Postby Adi1008 » March 13th, 2017, 10:22 am

A wave has a phase velocity of 2c (where c = the speed of light in a vacuum). How is this possible?
Not sure, but
I have two possible explanations: 1. The wave has entered a theoretical material with a refractive index of 0.5. 2. The wave manages to have an incredibly short period.
If neither of those is true then I'm clueless.
Sorry, neither are correct. As a hint, phase is the key word here.
I think
The Theory of Relativity says that information cannot travel faster than the speed of light. The refractive index is a measure of the phase velocity of light, which does not carry information, so it is able to be less than 1.
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jkang
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Re: Optics B/C

Postby jkang » March 13th, 2017, 1:07 pm

Not sure, but
I have two possible explanations: 1. The wave has entered a theoretical material with a refractive index of 0.5. 2. The wave manages to have an incredibly short period.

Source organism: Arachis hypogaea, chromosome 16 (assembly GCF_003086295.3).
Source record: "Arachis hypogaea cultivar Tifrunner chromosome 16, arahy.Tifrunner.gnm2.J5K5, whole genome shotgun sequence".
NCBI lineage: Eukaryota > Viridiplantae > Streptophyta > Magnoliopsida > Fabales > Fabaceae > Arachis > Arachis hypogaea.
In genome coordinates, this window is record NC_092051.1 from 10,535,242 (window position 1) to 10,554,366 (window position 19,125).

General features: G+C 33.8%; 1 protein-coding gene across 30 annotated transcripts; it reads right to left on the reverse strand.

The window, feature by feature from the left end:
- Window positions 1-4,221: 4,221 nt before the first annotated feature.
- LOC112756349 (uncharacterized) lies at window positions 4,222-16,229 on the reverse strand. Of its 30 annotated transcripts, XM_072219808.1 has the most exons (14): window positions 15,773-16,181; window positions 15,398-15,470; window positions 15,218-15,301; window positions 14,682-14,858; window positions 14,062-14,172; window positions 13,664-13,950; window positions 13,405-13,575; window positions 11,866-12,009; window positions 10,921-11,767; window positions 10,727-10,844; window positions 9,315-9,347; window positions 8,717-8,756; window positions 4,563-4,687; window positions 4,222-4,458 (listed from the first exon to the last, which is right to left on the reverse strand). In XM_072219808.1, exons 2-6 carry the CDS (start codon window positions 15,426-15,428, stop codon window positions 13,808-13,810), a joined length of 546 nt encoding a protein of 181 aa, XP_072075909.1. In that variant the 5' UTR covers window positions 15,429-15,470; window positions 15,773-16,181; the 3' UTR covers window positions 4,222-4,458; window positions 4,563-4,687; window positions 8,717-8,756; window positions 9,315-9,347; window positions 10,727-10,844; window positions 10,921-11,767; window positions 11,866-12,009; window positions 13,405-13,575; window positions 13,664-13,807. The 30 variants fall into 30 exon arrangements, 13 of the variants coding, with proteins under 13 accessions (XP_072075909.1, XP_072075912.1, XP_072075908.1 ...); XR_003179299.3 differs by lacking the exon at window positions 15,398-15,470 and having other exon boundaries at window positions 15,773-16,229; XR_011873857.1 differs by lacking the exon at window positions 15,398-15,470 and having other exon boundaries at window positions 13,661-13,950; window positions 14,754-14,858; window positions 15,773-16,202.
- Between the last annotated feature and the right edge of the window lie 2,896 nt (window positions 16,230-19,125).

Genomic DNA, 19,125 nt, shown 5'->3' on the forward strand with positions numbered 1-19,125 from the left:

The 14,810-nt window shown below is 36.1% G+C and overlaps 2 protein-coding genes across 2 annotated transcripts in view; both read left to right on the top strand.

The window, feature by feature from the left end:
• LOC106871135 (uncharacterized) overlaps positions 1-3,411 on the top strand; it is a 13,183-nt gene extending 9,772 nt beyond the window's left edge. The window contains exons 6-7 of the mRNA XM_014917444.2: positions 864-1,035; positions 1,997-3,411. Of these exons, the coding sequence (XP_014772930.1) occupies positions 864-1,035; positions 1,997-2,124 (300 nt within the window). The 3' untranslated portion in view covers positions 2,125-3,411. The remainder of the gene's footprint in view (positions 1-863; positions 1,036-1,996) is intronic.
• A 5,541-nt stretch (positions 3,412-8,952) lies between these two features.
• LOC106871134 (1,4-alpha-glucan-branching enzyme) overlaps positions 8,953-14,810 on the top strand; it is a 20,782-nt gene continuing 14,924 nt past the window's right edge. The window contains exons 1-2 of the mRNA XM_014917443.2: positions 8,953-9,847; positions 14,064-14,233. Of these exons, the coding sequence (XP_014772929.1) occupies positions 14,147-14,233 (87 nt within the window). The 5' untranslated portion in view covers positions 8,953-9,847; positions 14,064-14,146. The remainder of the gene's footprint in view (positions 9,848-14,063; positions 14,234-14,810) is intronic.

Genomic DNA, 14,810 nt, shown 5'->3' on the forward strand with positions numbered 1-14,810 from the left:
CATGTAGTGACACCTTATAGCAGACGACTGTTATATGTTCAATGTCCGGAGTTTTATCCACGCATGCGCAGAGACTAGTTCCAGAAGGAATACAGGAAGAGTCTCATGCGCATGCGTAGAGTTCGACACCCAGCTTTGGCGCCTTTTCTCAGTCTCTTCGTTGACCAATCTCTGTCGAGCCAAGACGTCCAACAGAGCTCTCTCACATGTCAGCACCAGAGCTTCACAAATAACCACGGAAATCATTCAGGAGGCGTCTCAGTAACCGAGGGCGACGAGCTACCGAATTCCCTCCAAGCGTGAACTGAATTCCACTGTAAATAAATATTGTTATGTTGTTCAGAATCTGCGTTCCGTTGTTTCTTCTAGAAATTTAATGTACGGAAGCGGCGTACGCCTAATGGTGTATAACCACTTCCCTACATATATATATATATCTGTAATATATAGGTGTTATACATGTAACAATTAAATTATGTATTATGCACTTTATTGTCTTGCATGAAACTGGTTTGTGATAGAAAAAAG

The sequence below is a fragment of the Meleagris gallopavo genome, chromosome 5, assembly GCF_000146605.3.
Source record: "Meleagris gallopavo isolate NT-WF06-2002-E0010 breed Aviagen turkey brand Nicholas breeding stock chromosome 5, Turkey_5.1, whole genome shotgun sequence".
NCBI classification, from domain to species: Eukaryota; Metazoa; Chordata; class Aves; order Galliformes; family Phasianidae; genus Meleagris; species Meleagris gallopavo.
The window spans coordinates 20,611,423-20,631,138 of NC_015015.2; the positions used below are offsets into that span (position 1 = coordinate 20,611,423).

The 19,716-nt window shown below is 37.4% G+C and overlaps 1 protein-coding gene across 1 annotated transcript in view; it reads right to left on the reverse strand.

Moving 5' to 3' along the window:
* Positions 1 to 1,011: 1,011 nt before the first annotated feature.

If neither of those is true then I'm clueless.
Sorry, neither are correct. As a hint, phase is the key word here.
I think
The Theory of Relativity says that information cannot travel faster than the speed of light. The refractive index is a measure of the phase velocity of light, which does not carry information, so it is able to be less than 1.
This is correct. Because phase velocity doesn't contain information, it has the ability to travel faster than c. The Wikipedia for refractive index has your answer almost word for word. Your turn!
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Adi1008
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Re: Optics B/C

Postby Adi1008 » March 15th, 2017, 2:12 pm

Sorry, neither are correct. As a hint, phase is the key word here.
I think
The Theory of Relativity says that information cannot travel faster than the speed of light. The refractive index is a measure of the phase velocity of light, which does not carry information, so it is able to be less than 1.
This is correct. Because phase velocity doesn't contain information, it has the ability to travel faster than c. The Wikipedia for refractive index has your answer almost word for word. Your turn!
What is the smallest time delay required between two waves of 400nm light to obtain complete destructive interference?
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Re: Optics B/C

Postby Tom_MS » March 15th, 2017, 3:33 pm

What is the smallest time delay required between two waves of 400nm light to obtain complete destructive interference?
You can answer I just wanted to give it a shot.
I'm getting...
6.67*10^-16 seconds. This is using the distance over time definition of the speed of light with a 200nm distance to create fully destructive interference.